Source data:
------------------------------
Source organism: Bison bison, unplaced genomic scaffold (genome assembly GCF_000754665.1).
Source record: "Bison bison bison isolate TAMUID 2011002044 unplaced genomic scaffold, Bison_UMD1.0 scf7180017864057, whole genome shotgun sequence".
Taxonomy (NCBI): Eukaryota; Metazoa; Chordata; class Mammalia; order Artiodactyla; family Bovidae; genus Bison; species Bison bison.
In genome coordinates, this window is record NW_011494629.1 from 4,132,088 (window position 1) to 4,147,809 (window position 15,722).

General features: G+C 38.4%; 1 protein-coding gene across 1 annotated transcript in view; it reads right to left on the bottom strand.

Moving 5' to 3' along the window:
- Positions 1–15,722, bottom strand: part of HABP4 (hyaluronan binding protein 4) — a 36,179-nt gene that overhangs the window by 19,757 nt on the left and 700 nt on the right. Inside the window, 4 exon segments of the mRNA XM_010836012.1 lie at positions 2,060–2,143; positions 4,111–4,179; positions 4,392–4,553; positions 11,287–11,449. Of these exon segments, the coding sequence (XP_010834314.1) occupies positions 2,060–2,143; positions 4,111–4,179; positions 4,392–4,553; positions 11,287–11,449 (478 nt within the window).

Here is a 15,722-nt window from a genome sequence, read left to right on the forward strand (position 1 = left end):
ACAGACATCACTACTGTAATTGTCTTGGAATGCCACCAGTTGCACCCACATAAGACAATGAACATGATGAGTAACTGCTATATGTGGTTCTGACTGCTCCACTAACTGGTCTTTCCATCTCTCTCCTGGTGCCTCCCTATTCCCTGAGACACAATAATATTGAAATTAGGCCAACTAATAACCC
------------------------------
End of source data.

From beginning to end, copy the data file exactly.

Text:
Source organism: Bison bison, unplaced genomic scaffold (genome assembly GCF_000754665.1).
Source record: "Bison bison bison isolate TAMUID 2011002044 unplaced genomic scaffold, Bison_UMD1.0 scf7180017864057, whole genome shotgun sequence".
Taxonomy (NCBI): Eukaryota; Metazoa; Chordata; class Mammalia; order Artiodactyla; family Bovidae; genus Bison; species Bison bison.
In genome coordinates, this window is record NW_011494629.1 from 4,132,088 (window position 1) to 4,147,809 (window position 15,722).

General features: G+C 38.4%; 1 protein-coding gene across 1 annotated transcript in view; it reads right to left on the bottom strand.

Moving 5' to 3' along the window:
- Positions 1–15,722, bottom strand: part of HABP4 (hyaluronan binding protein 4) — a 36,179-nt gene that overhangs the window by 19,757 nt on the left and 700 nt on the right. Inside the window, 4 exon segments of the mRNA XM_010836012.1 lie at positions 2,060–2,143; positions 4,111–4,179; positions 4,392–4,553; positions 11,287–11,449. Of these exon segments, the coding sequence (XP_010834314.1) occupies positions 2,060–2,143; positions 4,111–4,179; positions 4,392–4,553; positions 11,287–11,449 (478 nt within the window).

Here is a 15,722-nt window from a genome sequence, read left to right on the forward strand (position 1 = left end):
ACAGACATCACTACTGTAATTGTCTTGGAATGCCACCAGTTGCACCCACATAAGACAATGAACATGATGAGTAACTGCTATATGTGGTTCTGACTGCTCCACTAACTGGTCTTTCCATCTCTCTCCTGGTGCCTCCCTATTCCCTGAGACACAATAATATTGAAATTAGGCCAACTAATAACCC